I have several times attempted to explain what had happened to me, what had happened in the University of Amsterdam, and what had happened with the mafia in Amsterdam in terms that explicitly appealed to Milgram's work on obedience to social authorities, and to Browning who explained the collaborators and willing executioners of Nazism in terms of obedience to social authorities, groupthinking, and the lack, in ordinary men, of the wherewithall to be personally responsible and accountable, and of their inability to say "No" to demands by leaders that they must know are immoral:

     - Milgram
     - Kohlberg
     - Zimbardo
     - Browning

Earlier today I found that two English professors of social psychology, Haslam and Reicher, and an English professor of history, argue by implication thay Milgram, Kohlberg, Zimbardo, Browning, and myself must be mistaken, if these eminent postmodern - I fear - scientists in these great sciences of social psychology and history are right.

So let's consider their arguments.

2. Social psychologist professors Haslam and Reicher

Professors Haslam and Reicher, who teach social psychology at two English universities published an article in The Psychologist in January 2008, that they open by telling the reader is based on "the 2007 Argyle Lecture", entitled

Questioning the banality of evil (pdf, 79.1 Kb)

that you can find under the link in pdf format. The introduction to the article has this first paragraph

There is a widespread consensus amongst psychologists that tyranny triumphs either because ordinary people blindly follow orders or else because they mindlessly conform to powerful roles. However, recent evidence concerning historical events challenges these views. In particular, studies of the Nazi regime reveal that its functionaries engaged actively and creatively with their tasks.

I have meanwhile learned that where in social, psychological, or psychiatric "scientific" prose the word "evidence" occurs this tends to occur because there is no such evidence, but the writers want to "suggest" (is the common term in such contexts) that "researchers" (tends to be the strongly preferred unquantified unqualified term), of their very own postmodern kind, have found "evidence" (nearly always merely claimed, not given), that would convince the reader, if he had gotten it, that the "narrative" (is the right and often used word in contexts like this) they tell is really politically correct in the latest understanding.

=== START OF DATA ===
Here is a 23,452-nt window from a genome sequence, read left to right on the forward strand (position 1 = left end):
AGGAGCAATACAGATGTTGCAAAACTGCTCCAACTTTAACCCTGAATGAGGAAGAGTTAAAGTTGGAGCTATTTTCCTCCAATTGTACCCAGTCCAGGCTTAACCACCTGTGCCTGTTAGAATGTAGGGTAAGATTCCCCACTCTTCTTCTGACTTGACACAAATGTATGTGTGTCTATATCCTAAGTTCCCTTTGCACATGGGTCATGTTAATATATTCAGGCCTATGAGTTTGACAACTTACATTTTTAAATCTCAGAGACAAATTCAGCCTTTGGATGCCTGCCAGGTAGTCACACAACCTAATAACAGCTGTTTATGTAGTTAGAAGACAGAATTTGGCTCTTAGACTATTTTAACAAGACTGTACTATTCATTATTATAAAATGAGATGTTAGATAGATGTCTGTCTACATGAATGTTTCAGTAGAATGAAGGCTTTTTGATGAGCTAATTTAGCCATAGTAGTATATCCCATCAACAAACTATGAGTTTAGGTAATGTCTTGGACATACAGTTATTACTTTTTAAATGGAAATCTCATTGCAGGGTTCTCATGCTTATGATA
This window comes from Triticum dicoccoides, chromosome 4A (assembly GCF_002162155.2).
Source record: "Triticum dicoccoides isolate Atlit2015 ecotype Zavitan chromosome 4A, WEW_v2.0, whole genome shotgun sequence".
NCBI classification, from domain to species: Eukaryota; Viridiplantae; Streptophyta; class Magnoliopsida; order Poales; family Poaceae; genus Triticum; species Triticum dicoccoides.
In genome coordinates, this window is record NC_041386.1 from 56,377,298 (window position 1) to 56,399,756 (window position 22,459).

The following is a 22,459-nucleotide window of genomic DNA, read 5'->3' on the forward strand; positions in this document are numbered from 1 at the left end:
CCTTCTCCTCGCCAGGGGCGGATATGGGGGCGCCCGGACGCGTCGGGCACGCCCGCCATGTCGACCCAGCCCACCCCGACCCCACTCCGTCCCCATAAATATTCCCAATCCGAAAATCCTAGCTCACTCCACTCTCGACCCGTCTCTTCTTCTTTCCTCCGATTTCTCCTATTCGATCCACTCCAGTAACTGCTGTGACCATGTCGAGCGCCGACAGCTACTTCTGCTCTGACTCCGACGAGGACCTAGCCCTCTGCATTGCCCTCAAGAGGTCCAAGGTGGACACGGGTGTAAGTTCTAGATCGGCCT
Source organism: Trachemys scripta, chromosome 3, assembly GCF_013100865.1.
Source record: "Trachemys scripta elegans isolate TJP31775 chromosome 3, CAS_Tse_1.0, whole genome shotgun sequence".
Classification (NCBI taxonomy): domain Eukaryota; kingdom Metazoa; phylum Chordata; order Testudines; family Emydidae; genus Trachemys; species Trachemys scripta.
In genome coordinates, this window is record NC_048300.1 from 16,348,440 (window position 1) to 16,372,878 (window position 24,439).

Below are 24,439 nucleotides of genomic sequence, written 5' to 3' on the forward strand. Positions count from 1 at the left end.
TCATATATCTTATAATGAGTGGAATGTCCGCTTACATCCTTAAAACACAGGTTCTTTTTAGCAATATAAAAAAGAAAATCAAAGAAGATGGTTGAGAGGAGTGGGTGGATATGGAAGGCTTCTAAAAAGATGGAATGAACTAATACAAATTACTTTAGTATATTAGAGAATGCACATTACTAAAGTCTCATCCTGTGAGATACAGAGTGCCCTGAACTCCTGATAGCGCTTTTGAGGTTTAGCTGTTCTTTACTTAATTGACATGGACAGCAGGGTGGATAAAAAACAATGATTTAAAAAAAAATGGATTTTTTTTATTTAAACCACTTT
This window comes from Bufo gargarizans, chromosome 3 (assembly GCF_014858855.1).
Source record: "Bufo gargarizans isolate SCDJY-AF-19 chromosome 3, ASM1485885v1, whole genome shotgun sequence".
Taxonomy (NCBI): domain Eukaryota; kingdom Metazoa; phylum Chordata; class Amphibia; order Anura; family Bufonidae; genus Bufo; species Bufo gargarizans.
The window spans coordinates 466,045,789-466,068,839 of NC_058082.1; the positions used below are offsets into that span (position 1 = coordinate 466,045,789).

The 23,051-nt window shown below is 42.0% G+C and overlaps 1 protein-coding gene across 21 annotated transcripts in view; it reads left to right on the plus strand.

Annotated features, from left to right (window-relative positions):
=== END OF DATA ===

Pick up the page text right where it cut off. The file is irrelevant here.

It is the same here, it seems to me: While the reader of Milgram, Kohlberg, Zimbardo and Browning will have found references to blind obedience to authorities, none of them used these as the only factor in their explanations, whereas the suggestion that recent "studies of the Nazi regime reveal that the functionaries engaged actively and creatively with their tasks" is misleading because this was clear from the start, and e.g. explained, with a lot of evidence, in Eugen Kogon's "Der SS-Staat" (first published in 1946, by a survivor of the concentration-camp Buchenwald): The extent and the enthusiasm of the collaboration with the Nazis differed with the persons collaborating. But it certainly was not because they "blindly follow orders" or "mindlessly conform to powerful roles", for they all did whatever they did based on their personal appraisal of the situation they found themselves in, e.g. as soldiers of the ordinary German army at a time of major war, in what was a national socialist dictatorship.

But then I have read the authors Haslam and Reicher refer to, and a lot more that is related to the subjects of the causes of the second world war and of totalitarianism - and it seems to me that Haslam and Reicher have turned to a flashy subject to make social psychology and socal psychologists look good and important.